Category: POLITY AND GOVERNANCE
- One Nation, One Election
The issue in news
Prime Minister’s suggestions on elections in India at the 80th All India Presiding Officers Conference.
- The Prime Minister pitched for ‘One Nation, One Election’.
- He was of the opinion that elections taking place every few months hampered development works.
- Simultaneous elections refer to holding elections to Lok Sabha, State Legislative Assemblies, Panchayats and Urban local bodies simultaneously, once in five years.
- He was also for a single voter list for all polls in the country.
- It is argued that the preparation of a separate voters’ list causes duplication of the effort and the expenditure.
- A common electoral roll means that only one voter list should be used for Lok Sabha, Vidhan Sabha and other elections.
- In its 255th report in 2015, the Law Commission recommended a single electoral roll.
- In order to implement a common electoral roll, a Constitutional Amendment to Articles 243K and 243ZA is required. (Elections to panchayats and municipalities in the states are dealt with in Articles 243K and 243ZA).
- The Prime Minister urged the presiding officers attending the meet, to simplify the language of statute books and allow for an easier process to weed out redundant laws.
- Beneficiaries of Roshni Act move SC
The issue in news
As the J&K administration continues to make the names of the beneficiaries of the now-nullified Roshni Act public, a petition has been filed before the Supreme Court by the beneficiaries claiming they were not even heard by the J&K High Court as it passed the directions.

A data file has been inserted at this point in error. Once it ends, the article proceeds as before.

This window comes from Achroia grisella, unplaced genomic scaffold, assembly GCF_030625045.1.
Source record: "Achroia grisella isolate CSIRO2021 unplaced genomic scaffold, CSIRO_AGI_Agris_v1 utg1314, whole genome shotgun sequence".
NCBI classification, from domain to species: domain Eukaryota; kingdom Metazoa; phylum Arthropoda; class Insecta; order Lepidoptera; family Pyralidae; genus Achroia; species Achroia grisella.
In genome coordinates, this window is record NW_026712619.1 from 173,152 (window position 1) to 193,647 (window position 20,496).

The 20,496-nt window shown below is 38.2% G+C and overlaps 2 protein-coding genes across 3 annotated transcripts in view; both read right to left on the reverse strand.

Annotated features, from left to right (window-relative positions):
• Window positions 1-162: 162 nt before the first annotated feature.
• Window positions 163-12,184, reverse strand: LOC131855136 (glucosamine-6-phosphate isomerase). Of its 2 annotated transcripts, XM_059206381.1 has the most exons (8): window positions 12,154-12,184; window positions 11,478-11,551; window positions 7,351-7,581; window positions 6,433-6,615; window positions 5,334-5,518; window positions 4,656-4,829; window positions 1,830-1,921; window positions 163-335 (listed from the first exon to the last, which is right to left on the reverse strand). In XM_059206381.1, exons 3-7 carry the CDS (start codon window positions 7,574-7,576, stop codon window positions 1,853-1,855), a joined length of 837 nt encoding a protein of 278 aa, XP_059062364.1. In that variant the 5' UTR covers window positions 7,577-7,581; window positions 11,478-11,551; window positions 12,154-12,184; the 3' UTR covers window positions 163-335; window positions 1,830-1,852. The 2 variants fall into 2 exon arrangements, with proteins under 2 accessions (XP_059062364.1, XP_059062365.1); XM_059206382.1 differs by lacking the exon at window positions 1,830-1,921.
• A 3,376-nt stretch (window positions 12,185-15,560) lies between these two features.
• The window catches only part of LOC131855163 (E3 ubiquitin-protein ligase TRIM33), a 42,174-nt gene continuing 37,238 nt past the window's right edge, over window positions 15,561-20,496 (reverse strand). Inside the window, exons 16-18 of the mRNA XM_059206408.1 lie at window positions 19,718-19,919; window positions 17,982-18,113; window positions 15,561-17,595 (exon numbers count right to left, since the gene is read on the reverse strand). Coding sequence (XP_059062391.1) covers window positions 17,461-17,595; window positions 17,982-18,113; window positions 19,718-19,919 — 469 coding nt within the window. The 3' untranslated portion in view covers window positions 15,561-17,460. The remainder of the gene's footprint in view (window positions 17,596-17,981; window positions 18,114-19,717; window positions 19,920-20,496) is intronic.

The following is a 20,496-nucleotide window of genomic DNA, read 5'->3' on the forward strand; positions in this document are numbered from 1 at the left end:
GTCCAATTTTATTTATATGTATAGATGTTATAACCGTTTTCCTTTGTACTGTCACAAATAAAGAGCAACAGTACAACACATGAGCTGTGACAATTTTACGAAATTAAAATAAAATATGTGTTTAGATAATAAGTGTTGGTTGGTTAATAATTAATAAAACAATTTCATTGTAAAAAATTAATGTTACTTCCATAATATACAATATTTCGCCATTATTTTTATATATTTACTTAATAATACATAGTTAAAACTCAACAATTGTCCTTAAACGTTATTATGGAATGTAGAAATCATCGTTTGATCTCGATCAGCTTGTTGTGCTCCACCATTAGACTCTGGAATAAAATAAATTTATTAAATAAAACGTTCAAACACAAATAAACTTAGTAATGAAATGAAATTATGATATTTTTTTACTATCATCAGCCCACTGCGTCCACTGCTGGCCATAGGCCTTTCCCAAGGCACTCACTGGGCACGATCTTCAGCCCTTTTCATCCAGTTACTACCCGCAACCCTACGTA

- The Jammu and Kashmir States Land (vesting of ownership to the occupants) Act is also known as the Roshni Act.
- Enacted in 2001, the law sought to regularise unauthorised land.
- It envisaged the transfer of ownership rights of state land to its occupants, subject to the payment of a cost, determined by the government.
- The government said that the revenue generated would be spent on commissioning hydroelectric power projects, hence the name Roshni.
- While the Act was passed to raise 25,000 crore for hydel projects, only 76 crore was collected.
- In 2018, the then Lieutenant Governor Satyapal Malik repealed the Act.
- Later, the High Court also scrapped the Act and directed the authorities to retrieve the land from the occupants.
- Now, a petition has been filed before the Supreme Court by the beneficiaries claiming they were not even heard by the J&K High Court as it passed the directions.
Category: INTERNATIONAL RELATIONS
- India and Nepal
The issue in news
India’s Foreign Secretary is in Kathmandu in a major outreach to Nepal, which has been caught in a bitter boundary dispute with India regarding the Kalapani region.
They reviewed various aspects of Nepal-India relations covering trade, transit, connectivity, infrastructure, energy, agriculture, investment, culture, people to people relations among others.